Jake helped Mickey on with his JetPak and four minutes later they landed smoothly at the Mall entrance. The January Minneapolis sun barely dented the oversized thermometer perched atop Dayton's Redux, as the two youths hurried inside.
"My Grandpa said that when he was a kid, like 60 years ago, experts predicted that the Earth would suffer from something they called 'global warming'."
"Well, whoever thought that one up sure didn't live in Minnesota," answered Jake.
They found some old photos of former President Ross Perot and an oversized poster of Tom Seaver Jr. pitching in the 2019 World Series.
The boys entered a Retro Shop and browsed through the nostalgia section. They found some old photos of former President Ross Perot and an oversized poster of Tom Seaver Jr. pitching in the 2019 World Series. They enjoyed reading about the "old days" when people still believed in diets to lose weight, doctors to cure diseases, and something called the Internet to view news and entertainment.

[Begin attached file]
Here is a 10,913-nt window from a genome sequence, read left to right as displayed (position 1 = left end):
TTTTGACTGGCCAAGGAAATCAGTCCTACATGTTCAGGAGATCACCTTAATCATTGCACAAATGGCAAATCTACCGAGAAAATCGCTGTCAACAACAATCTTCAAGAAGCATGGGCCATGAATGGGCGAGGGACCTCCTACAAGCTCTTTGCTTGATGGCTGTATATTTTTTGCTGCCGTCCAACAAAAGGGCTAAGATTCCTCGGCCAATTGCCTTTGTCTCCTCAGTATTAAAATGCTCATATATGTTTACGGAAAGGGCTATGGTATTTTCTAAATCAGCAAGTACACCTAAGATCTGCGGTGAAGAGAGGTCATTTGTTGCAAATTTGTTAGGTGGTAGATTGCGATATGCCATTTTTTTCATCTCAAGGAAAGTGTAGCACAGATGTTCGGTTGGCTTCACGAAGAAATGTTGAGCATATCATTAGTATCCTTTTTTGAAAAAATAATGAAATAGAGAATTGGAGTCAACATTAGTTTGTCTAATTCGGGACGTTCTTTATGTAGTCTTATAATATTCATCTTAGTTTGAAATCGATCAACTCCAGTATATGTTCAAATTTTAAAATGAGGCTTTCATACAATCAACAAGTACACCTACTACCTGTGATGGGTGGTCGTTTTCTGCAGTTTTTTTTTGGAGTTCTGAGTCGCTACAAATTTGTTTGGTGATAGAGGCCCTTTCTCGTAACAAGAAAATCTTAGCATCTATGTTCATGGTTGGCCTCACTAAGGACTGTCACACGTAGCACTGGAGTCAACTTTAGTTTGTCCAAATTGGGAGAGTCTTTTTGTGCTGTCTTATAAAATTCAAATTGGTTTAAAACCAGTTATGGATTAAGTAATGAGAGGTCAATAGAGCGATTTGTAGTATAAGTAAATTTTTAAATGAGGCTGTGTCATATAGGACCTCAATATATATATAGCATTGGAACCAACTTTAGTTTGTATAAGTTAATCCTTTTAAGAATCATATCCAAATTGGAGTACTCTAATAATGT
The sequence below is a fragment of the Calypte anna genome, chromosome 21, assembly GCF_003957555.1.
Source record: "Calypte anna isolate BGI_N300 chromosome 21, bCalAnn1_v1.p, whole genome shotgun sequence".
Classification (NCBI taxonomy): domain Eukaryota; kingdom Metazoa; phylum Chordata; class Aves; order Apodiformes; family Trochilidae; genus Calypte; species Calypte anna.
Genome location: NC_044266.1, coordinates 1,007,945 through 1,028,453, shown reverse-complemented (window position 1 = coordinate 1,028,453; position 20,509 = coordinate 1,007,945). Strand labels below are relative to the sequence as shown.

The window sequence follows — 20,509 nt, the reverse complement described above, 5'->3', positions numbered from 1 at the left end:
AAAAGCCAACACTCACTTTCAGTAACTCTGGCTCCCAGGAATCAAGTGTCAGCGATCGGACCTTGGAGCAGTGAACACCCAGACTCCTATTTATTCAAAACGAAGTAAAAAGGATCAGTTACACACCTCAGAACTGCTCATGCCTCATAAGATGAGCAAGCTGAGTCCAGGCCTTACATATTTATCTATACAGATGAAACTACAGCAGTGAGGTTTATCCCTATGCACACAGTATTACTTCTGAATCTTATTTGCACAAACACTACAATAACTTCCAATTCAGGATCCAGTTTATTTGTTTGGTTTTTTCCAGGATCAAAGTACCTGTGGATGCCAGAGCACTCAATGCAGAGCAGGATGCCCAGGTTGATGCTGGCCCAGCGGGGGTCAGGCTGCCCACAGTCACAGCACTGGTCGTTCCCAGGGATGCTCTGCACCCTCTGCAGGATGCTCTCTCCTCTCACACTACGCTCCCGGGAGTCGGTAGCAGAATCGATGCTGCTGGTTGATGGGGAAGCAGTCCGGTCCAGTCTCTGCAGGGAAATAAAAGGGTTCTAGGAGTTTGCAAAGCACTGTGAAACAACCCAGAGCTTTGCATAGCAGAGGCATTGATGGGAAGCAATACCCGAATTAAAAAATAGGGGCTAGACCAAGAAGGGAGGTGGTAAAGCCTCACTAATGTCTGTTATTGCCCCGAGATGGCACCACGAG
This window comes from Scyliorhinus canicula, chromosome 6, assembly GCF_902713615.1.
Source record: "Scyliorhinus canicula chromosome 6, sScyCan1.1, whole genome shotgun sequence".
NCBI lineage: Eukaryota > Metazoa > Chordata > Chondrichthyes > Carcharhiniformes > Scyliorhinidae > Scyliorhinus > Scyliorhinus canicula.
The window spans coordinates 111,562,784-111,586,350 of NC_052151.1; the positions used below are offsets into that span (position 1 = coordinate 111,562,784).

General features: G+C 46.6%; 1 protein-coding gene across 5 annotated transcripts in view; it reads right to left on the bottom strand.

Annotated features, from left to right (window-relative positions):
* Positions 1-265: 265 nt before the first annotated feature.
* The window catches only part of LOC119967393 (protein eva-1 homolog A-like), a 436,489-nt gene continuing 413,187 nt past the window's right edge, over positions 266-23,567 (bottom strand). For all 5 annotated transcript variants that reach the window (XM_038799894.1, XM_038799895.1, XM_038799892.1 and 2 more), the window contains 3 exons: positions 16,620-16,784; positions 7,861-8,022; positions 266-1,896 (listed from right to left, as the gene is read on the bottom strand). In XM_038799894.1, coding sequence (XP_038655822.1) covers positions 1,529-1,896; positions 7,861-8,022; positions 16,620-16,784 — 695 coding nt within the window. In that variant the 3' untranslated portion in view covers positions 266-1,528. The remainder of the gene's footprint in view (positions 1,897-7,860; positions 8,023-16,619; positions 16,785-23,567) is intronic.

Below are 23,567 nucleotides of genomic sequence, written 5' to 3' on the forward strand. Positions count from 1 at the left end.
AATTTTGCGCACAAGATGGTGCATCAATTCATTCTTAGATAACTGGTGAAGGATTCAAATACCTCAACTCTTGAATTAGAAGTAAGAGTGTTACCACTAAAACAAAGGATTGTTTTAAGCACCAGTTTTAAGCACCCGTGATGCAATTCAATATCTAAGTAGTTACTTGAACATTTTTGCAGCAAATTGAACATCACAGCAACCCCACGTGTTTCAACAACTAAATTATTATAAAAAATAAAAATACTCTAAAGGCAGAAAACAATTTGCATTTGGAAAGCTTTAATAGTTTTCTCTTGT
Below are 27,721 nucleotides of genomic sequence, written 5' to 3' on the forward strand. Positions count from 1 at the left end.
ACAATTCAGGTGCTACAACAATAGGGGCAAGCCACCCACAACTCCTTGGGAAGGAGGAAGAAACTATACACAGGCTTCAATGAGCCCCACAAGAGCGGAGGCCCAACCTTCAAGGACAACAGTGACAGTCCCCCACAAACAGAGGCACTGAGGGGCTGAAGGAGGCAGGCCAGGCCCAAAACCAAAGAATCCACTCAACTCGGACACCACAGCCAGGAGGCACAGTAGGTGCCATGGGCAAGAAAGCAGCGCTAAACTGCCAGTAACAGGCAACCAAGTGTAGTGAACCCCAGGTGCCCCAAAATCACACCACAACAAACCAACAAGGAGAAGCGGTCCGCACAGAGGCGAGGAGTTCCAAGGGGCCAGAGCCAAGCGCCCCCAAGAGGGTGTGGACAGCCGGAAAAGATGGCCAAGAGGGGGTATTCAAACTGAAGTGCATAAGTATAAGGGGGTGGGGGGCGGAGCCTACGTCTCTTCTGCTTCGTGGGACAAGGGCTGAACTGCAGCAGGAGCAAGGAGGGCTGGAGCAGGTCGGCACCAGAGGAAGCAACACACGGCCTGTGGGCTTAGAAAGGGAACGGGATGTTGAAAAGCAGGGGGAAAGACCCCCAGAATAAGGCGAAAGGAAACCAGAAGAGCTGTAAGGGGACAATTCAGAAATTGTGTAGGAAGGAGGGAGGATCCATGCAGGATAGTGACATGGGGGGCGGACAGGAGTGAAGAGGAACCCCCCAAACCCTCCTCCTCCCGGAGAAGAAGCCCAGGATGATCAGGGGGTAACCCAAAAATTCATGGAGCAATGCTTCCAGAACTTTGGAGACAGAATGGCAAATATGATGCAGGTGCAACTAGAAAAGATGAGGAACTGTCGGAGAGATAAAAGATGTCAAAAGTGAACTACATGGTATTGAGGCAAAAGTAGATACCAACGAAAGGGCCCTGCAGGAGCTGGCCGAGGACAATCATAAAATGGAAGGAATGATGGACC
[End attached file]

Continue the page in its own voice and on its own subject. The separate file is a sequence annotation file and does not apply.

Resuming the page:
"I guess life was just simpler back then," said Mickey. "The century had just started, the first Twin Towers had been terrorized, and people were probably just seeking an uncomplicated existence. Imagine, no inter-planetary transcloxilotation, no JetPaks, and no ice turkey bars!"
"Almost sounds boring," cried Jake. "But you know what I really wonder about? What was life about even before that?"
"You mean, the 20th century!?"
"Yeah. There must be stuff written about those ancient times."
"Let's ask old Mr. Humphreys, behind the ScanPort," said Mickey. "He knows everything about this shop."
Humphreys had taken a liking to the boys ever since they first visited the Retro Shop two years previously. He was eager to satisfy their curiosity, but the kind of information they were seeking was no longer available on the shelves or screens.